Attacking social media is all the rage amongst the cool kids these days. Like most moral fashions, this one involves a great deal of hypocrisy. Studies have shown that many of those who rail against social media use it—and use it often—just as many of those who railed against Montreal strip-clubs in the 1950s were caught hanging out in them. Even so, the zeitgeist is what it is, and, as a consequence, saying something nice about Facebook may seem a tad perverse to some.
If social media allows you to keep in touch with family and friends that you have a long history with, then I think it’s an unqualified good. Facebook is also at its best when it facilitates the creation of new friendships.
So long as the lion’s share of your online interactions are with people that you’ve met (or would like to meet), all is well. Problems arise, however, when online relationships are divorced from face-to-face relationships; when people use aliases; when people misrepresent themselves online; and, most importantly, when an online relationship is all you’ve ever had with someone—and all you’ve ever wanted.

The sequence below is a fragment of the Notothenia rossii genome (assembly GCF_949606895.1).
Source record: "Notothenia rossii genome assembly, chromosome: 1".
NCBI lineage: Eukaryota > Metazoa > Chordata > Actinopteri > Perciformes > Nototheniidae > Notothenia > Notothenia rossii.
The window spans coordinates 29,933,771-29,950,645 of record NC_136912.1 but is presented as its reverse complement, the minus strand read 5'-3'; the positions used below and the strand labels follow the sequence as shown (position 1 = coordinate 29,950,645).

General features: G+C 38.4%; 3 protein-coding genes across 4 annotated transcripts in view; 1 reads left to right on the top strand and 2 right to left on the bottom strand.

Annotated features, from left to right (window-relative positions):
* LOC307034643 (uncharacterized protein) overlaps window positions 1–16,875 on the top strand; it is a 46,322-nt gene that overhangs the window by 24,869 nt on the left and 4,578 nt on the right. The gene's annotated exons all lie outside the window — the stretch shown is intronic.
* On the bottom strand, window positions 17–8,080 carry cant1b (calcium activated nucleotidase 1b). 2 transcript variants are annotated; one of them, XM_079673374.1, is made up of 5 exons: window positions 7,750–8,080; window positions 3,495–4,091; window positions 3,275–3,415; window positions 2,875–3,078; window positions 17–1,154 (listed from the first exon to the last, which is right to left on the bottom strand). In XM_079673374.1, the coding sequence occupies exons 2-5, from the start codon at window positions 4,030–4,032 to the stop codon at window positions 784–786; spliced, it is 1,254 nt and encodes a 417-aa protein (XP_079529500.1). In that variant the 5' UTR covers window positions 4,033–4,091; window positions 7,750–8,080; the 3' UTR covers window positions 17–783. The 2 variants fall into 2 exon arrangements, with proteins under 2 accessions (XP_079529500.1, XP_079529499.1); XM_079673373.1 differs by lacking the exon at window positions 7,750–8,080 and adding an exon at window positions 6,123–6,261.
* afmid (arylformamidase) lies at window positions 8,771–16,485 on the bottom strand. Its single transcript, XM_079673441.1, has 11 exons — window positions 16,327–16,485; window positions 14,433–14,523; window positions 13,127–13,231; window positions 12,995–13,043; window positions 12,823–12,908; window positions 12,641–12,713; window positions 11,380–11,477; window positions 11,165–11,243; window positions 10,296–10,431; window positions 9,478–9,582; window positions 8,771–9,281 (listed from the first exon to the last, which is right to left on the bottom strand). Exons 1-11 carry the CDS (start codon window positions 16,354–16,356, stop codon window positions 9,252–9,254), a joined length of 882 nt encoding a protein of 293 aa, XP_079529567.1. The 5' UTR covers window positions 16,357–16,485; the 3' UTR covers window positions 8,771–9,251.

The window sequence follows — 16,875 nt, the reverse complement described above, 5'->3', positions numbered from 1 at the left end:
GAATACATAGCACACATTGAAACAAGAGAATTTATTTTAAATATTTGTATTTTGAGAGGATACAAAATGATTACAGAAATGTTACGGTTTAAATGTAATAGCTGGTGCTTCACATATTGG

Facebook can put you in touch with fascinating like-minded people from all over the world. It can create wonderful new connections that at times lead to meaningful friendships. But it can also create connections that probably shouldn’t have existed in the first place, connections which would have fizzled in minutes if they had happened in person. I must confess that this has happened to me a few times. But, truth be told, it doesn’t depress me. I accept it cheerfully as an opportunity cost of the new medium.
—John Faithful Hamer, Being a Philosopher in Social Media Land (2017)